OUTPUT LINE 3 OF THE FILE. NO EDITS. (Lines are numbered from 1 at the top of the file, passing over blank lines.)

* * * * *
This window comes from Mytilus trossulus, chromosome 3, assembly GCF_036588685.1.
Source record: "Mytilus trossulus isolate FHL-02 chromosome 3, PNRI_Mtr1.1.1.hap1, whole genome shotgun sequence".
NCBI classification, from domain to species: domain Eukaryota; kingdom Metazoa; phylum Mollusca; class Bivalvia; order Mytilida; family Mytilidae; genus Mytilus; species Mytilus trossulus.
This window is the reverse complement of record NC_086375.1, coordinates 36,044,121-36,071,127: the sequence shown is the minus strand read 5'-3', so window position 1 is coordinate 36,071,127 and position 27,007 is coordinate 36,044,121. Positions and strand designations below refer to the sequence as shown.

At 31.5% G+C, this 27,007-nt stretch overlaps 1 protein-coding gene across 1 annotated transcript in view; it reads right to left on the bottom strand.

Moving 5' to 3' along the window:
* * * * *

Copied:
NCBI classification, from domain to species: domain Eukaryota; kingdom Metazoa; phylum Mollusca; class Bivalvia; order Mytilida; family Mytilidae; genus Mytilus; species Mytilus trossulus.